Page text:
The holidays are the best ways to celebrate in New York City, from virtual reality latke flipping to caroling in the streets.
Welcome to New York City (NY), one of United States’s most iconic travel destinations and home to an amazing array of sights, activities and events. Even first time visitors to New York City (NY) will quickly be enthralled by how fun and fascinating New York City (NY) really can be. For those looking for a glimpse of the real United States, or just a fun night out, New York City (NY) mixes old world charm with a modern and vibrant night life.
New York is the greatest city in the United States, if not the entire world. It is the economic engine and cultural heart of America, and should be the first point of entry for any visitor to the country. And it isn’t called ‘The Big Apple’ for nothing – everything is bigger in New York. Points of interest abound, from Wall Street to Times Square, The Empire State Building to the Statue of Liberty there are iconic spots around just about every street corner.
The bright lights of Broadway beckon star struck tourists and theatre fanatics alike, while borough after borough stretch for miles from the island of Manhattan. Each one has its own character, and more importantly, hundreds of awesome restaurants serving some of the best food on the planet. Then of course there are the charming, warm New York residents themselves.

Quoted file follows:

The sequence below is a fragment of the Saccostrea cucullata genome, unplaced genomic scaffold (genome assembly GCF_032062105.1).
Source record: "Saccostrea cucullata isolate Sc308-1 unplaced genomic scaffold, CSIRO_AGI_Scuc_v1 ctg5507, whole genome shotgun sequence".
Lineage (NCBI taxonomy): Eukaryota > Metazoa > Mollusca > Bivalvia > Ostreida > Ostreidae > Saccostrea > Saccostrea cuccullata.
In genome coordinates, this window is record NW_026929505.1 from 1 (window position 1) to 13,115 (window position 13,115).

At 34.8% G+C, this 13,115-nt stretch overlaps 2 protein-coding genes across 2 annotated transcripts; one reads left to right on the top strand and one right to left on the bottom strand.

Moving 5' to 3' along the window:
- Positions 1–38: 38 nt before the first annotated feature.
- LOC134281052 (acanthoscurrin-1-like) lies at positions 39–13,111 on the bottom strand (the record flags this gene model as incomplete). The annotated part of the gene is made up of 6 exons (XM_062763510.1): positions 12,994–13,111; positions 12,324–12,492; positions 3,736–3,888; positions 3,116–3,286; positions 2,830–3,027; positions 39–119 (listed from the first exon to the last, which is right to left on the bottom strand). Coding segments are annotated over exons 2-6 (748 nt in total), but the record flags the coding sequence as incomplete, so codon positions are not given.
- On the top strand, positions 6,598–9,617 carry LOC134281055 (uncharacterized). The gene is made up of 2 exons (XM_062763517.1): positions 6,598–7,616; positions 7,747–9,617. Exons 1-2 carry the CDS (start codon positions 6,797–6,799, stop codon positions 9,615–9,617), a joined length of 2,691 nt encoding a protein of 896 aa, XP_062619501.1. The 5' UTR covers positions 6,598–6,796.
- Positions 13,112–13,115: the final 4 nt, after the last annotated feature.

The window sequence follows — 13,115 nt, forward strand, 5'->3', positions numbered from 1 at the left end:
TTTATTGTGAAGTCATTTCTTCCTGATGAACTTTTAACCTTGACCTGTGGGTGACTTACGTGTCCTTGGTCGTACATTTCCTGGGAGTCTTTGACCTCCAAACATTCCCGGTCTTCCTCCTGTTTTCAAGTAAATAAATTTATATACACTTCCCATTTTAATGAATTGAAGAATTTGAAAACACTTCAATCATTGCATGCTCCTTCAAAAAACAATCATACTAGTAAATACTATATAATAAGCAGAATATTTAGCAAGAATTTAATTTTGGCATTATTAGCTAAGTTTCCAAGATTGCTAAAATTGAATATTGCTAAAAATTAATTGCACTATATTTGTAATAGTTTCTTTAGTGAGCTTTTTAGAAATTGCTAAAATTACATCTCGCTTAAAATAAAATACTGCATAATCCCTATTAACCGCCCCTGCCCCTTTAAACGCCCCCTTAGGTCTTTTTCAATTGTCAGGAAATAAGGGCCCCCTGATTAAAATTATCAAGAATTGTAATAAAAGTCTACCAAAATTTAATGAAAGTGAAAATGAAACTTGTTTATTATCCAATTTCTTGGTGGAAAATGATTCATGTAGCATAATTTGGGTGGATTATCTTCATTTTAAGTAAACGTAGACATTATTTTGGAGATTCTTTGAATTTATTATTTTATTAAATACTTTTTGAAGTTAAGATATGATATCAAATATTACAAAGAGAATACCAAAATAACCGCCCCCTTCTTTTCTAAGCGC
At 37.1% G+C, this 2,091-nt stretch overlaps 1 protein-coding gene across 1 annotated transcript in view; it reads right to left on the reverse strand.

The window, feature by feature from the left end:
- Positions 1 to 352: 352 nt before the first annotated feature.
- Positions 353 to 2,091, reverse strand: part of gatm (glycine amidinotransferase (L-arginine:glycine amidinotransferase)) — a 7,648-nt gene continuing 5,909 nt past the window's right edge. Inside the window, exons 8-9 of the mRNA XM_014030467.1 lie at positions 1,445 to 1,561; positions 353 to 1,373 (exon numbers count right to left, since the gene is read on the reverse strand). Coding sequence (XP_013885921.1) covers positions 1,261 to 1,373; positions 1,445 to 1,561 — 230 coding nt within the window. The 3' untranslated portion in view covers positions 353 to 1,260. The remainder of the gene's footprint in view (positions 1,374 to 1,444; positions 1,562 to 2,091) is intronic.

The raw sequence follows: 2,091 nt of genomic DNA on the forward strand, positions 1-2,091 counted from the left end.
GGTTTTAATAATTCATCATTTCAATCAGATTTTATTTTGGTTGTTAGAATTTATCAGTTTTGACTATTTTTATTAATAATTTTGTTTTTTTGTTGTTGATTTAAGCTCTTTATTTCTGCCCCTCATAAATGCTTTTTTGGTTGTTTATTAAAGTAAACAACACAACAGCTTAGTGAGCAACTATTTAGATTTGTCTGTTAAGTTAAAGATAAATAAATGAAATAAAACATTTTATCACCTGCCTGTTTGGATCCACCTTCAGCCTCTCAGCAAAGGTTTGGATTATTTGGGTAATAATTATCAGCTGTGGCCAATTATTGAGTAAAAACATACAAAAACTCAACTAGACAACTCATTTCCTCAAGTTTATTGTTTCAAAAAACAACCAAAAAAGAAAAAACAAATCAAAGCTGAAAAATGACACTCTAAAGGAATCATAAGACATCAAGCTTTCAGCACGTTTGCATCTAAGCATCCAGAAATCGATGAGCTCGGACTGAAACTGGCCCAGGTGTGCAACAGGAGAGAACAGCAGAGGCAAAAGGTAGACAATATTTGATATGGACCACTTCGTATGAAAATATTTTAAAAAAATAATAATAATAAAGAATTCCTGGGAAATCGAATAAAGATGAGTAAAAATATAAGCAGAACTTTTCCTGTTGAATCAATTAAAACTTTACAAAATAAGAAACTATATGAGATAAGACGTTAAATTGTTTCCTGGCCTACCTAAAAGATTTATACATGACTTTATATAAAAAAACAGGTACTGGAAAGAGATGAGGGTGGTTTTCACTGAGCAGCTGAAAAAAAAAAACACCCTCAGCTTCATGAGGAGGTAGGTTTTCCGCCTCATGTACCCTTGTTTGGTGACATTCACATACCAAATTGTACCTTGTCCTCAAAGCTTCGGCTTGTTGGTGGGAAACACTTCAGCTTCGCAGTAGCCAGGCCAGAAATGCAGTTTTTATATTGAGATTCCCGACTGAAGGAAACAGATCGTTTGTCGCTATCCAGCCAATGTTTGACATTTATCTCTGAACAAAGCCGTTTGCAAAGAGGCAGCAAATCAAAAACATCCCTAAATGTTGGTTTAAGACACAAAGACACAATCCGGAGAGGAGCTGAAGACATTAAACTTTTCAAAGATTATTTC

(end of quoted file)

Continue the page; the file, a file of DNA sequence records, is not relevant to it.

History of New York
The land that is now New York City was one of the first places that the Europeans tried to settle when they arrived in North America. The Dutch arrived first and started six farms on the island of Manhattan, after purchasing the land from the local Native Americans for around $24 worth of trinkets. Thus, a Dutch New Amsterdam was born.
The geographically important location of the city soon pitted the Dutch merchants against the English Puritans and by 1664; British troops had taken over the city. Renamed New York City, the population began to grow, but the wars between the English and the French gave rise to privatising and the city became something of a wild area for both legal and illegal trade.
with its prosperity, came a wave of engineering marvels. The Brooklyn Bridge was once the world’s tallest and longest bridge. Edison lit up the streets of Manhattan with electric lights and palatial mansions sprouted like weeds along Fifth Avenue. This renowned wealth lured thousands of immigrants to come to the city during the early 1900s. They worked long hours and suffered harsh living conditions, but in the end they were the foundations upon which New York City and much of America itself was built.